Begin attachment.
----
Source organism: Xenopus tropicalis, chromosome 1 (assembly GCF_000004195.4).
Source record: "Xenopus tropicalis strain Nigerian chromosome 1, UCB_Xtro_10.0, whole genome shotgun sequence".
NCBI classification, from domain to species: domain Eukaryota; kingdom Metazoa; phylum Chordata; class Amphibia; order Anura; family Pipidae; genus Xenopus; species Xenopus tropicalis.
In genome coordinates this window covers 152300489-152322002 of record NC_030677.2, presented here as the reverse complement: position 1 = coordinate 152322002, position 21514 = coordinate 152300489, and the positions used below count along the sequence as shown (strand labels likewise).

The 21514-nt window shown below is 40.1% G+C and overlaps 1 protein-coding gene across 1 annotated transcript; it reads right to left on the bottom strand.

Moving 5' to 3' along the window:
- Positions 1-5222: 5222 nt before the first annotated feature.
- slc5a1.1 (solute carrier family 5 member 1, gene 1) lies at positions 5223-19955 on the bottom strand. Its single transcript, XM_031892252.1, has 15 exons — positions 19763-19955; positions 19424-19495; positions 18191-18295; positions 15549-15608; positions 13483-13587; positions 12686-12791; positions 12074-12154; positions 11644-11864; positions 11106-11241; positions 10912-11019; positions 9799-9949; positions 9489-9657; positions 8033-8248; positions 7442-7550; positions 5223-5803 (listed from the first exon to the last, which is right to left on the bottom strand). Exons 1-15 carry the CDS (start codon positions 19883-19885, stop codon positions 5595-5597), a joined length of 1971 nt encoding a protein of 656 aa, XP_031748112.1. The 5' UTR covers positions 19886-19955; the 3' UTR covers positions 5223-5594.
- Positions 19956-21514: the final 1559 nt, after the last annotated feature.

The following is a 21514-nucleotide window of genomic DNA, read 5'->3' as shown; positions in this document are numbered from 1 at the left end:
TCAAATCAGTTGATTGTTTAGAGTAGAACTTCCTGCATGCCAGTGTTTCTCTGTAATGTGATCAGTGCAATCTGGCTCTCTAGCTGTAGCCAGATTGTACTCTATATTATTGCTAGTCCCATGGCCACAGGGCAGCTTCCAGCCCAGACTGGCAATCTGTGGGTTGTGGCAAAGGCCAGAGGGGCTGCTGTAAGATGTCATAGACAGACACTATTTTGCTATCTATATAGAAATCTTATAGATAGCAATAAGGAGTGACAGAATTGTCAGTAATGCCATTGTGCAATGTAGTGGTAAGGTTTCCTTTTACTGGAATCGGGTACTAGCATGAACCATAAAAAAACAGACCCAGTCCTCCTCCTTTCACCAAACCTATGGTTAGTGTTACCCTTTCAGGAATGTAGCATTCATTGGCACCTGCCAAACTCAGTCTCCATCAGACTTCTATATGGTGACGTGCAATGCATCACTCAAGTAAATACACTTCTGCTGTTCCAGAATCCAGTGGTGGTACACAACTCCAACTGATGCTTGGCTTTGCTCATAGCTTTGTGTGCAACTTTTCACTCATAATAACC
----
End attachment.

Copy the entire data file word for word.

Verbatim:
Source organism: Xenopus tropicalis, chromosome 1 (assembly GCF_000004195.4).
Source record: "Xenopus tropicalis strain Nigerian chromosome 1, UCB_Xtro_10.0, whole genome shotgun sequence".
NCBI classification, from domain to species: domain Eukaryota; kingdom Metazoa; phylum Chordata; class Amphibia; order Anura; family Pipidae; genus Xenopus; species Xenopus tropicalis.
In genome coordinates this window covers 152300489-152322002 of record NC_030677.2, presented here as the reverse complement: position 1 = coordinate 152322002, position 21514 = coordinate 152300489, and the positions used below count along the sequence as shown (strand labels likewise).

The 21514-nt window shown below is 40.1% G+C and overlaps 1 protein-coding gene across 1 annotated transcript; it reads right to left on the bottom strand.

Moving 5' to 3' along the window:
- Positions 1-5222: 5222 nt before the first annotated feature.
- slc5a1.1 (solute carrier family 5 member 1, gene 1) lies at positions 5223-19955 on the bottom strand. Its single transcript, XM_031892252.1, has 15 exons — positions 19763-19955; positions 19424-19495; positions 18191-18295; positions 15549-15608; positions 13483-13587; positions 12686-12791; positions 12074-12154; positions 11644-11864; positions 11106-11241; positions 10912-11019; positions 9799-9949; positions 9489-9657; positions 8033-8248; positions 7442-7550; positions 5223-5803 (listed from the first exon to the last, which is right to left on the bottom strand). Exons 1-15 carry the CDS (start codon positions 19883-19885, stop codon positions 5595-5597), a joined length of 1971 nt encoding a protein of 656 aa, XP_031748112.1. The 5' UTR covers positions 19886-19955; the 3' UTR covers positions 5223-5594.
- Positions 19956-21514: the final 1559 nt, after the last annotated feature.

The following is a 21514-nucleotide window of genomic DNA, read 5'->3' as shown; positions in this document are numbered from 1 at the left end:
TCAAATCAGTTGATTGTTTAGAGTAGAACTTCCTGCATGCCAGTGTTTCTCTGTAATGTGATCAGTGCAATCTGGCTCTCTAGCTGTAGCCAGATTGTACTCTATATTATTGCTAGTCCCATGGCCACAGGGCAGCTTCCAGCCCAGACTGGCAATCTGTGGGTTGTGGCAAAGGCCAGAGGGGCTGCTGTAAGATGTCATAGACAGACACTATTTTGCTATCTATATAGAAATCTTATAGATAGCAATAAGGAGTGACAGAATTGTCAGTAATGCCATTGTGCAATGTAGTGGTAAGGTTTCCTTTTACTGGAATCGGGTACTAGCATGAACCATAAAAAAACAGACCCAGTCCTCCTCCTTTCACCAAACCTATGGTTAGTGTTACCCTTTCAGGAATGTAGCATTCATTGGCACCTGCCAAACTCAGTCTCCATCAGACTTCTATATGGTGACGTGCAATGCATCACTCAAGTAAATACACTTCTGCTGTTCCAGAATCCAGTGGTGGTACACAACTCCAACTGATGCTTGGCTTTGCTCATAGCTTTGTGTGCAACTTTTCACTCATAATAACC